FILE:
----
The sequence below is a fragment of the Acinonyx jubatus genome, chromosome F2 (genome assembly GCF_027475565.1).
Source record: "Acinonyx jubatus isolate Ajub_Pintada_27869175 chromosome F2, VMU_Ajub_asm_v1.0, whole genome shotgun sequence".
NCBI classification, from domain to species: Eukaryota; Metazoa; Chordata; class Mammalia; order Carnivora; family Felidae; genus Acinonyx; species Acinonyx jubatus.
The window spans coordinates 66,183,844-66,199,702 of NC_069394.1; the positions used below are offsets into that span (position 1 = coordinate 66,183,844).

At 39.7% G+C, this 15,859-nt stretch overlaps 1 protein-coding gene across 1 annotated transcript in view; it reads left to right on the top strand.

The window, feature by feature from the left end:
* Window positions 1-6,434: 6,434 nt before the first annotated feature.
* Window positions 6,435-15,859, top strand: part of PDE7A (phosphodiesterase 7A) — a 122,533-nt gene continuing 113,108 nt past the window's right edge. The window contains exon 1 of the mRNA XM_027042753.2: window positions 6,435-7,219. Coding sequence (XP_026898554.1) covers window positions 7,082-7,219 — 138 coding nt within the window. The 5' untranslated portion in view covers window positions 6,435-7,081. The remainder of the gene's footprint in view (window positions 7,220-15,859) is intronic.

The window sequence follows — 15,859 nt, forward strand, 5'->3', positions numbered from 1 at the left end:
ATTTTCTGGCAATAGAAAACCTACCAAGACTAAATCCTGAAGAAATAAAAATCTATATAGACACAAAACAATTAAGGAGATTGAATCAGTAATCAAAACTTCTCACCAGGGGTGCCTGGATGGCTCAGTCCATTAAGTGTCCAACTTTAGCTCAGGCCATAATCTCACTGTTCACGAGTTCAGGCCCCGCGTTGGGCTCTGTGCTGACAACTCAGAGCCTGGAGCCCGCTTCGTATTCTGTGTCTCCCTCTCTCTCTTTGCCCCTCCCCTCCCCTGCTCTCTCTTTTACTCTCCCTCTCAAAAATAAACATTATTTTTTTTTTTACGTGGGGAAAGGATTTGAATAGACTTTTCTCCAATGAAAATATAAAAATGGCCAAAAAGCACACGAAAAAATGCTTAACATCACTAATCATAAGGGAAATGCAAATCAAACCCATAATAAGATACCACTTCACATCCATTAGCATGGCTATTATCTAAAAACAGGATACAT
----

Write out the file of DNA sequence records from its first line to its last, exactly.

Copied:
The sequence below is a fragment of the Acinonyx jubatus genome, chromosome F2 (genome assembly GCF_027475565.1).
Source record: "Acinonyx jubatus isolate Ajub_Pintada_27869175 chromosome F2, VMU_Ajub_asm_v1.0, whole genome shotgun sequence".
NCBI classification, from domain to species: Eukaryota; Metazoa; Chordata; class Mammalia; order Carnivora; family Felidae; genus Acinonyx; species Acinonyx jubatus.
The window spans coordinates 66,183,844-66,199,702 of NC_069394.1; the positions used below are offsets into that span (position 1 = coordinate 66,183,844).

At 39.7% G+C, this 15,859-nt stretch overlaps 1 protein-coding gene across 1 annotated transcript in view; it reads left to right on the top strand.

The window, feature by feature from the left end:
* Window positions 1-6,434: 6,434 nt before the first annotated feature.
* Window positions 6,435-15,859, top strand: part of PDE7A (phosphodiesterase 7A) — a 122,533-nt gene continuing 113,108 nt past the window's right edge. The window contains exon 1 of the mRNA XM_027042753.2: window positions 6,435-7,219. Coding sequence (XP_026898554.1) covers window positions 7,082-7,219 — 138 coding nt within the window. The 5' untranslated portion in view covers window positions 6,435-7,081. The remainder of the gene's footprint in view (window positions 7,220-15,859) is intronic.

The window sequence follows — 15,859 nt, forward strand, 5'->3', positions numbered from 1 at the left end:
ATTTTCTGGCAATAGAAAACCTACCAAGACTAAATCCTGAAGAAATAAAAATCTATATAGACACAAAACAATTAAGGAGATTGAATCAGTAATCAAAACTTCTCACCAGGGGTGCCTGGATGGCTCAGTCCATTAAGTGTCCAACTTTAGCTCAGGCCATAATCTCACTGTTCACGAGTTCAGGCCCCGCGTTGGGCTCTGTGCTGACAACTCAGAGCCTGGAGCCCGCTTCGTATTCTGTGTCTCCCTCTCTCTCTTTGCCCCTCCCCTCCCCTGCTCTCTCTTTTACTCTCCCTCTCAAAAATAAACATTATTTTTTTTTTTACGTGGGGAAAGGATTTGAATAGACTTTTCTCCAATGAAAATATAAAAATGGCCAAAAAGCACACGAAAAAATGCTTAACATCACTAATCATAAGGGAAATGCAAATCAAACCCATAATAAGATACCACTTCACATCCATTAGCATGGCTATTATCTAAAAACAGGATACAT